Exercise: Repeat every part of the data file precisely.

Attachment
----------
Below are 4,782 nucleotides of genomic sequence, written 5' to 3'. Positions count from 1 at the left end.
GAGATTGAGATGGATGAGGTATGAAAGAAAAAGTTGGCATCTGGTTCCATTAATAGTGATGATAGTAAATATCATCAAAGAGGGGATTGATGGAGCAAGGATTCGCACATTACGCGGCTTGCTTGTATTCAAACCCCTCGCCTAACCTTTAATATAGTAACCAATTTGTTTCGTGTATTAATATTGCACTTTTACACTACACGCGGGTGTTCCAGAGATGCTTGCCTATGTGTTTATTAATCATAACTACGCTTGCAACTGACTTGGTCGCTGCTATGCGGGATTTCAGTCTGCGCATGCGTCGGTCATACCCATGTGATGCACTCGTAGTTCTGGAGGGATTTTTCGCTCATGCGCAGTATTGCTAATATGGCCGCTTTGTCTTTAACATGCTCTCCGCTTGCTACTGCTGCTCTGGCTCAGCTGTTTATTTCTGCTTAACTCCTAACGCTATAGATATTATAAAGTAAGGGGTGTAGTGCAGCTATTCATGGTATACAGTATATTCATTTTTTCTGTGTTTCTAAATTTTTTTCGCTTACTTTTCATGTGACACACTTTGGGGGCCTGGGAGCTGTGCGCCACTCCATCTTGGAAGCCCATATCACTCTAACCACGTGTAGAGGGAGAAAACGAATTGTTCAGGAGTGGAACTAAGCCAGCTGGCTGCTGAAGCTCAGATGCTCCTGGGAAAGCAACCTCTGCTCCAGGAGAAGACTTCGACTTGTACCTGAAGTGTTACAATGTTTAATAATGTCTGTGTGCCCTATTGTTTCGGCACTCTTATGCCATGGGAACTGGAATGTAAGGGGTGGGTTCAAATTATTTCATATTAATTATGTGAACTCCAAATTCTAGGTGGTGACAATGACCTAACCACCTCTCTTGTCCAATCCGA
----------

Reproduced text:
Below are 4,782 nucleotides of genomic sequence, written 5' to 3'. Positions count from 1 at the left end.
GAGATTGAGATGGATGAGGTATGAAAGAAAAAGTTGGCATCTGGTTCCATTAATAGTGATGATAGTAAATATCATCAAAGAGGGGATTGATGGAGCAAGGATTCGCACATTACGCGGCTTGCTTGTATTCAAACCCCTCGCCTAACCTTTAATATAGTAACCAATTTGTTTCGTGTATTAATATTGCACTTTTACACTACACGCGGGTGTTCCAGAGATGCTTGCCTATGTGTTTATTAATCATAACTACGCTTGCAACTGACTTGGTCGCTGCTATGCGGGATTTCAGTCTGCGCATGCGTCGGTCATACCCATGTGATGCACTCGTAGTTCTGGAGGGATTTTTCGCTCATGCGCAGTATTGCTAATATGGCCGCTTTGTCTTTAACATGCTCTCCGCTTGCTACTGCTGCTCTGGCTCAGCTGTTTATTTCTGCTTAACTCCTAACGCTATAGATATTATAAAGTAAGGGGTGTAGTGCAGCTATTCATGGTATACAGTATATTCATTTTTTCTGTGTTTCTAAATTTTTTTCGCTTACTTTTCATGTGACACACTTTGGGGGCCTGGGAGCTGTGCGCCACTCCATCTTGGAAGCCCATATCACTCTAACCACGTGTAGAGGGAGAAAACGAATTGTTCAGGAGTGGAACTAAGCCAGCTGGCTGCTGAAGCTCAGATGCTCCTGGGAAAGCAACCTCTGCTCCAGGAGAAGACTTCGACTTGTACCTGAAGTGTTACAATGTTTAATAATGTCTGTGTGCCCTATTGTTTCGGCACTCTTATGCCATGGGAACTGGAATGTAAGGGGTGGGTTCAAATTATTTCATATTAATTATGTGAACTCCAAATTCTAGGTGGTGACAATGACCTAACCACCTCTCTTGTCCAATCCGA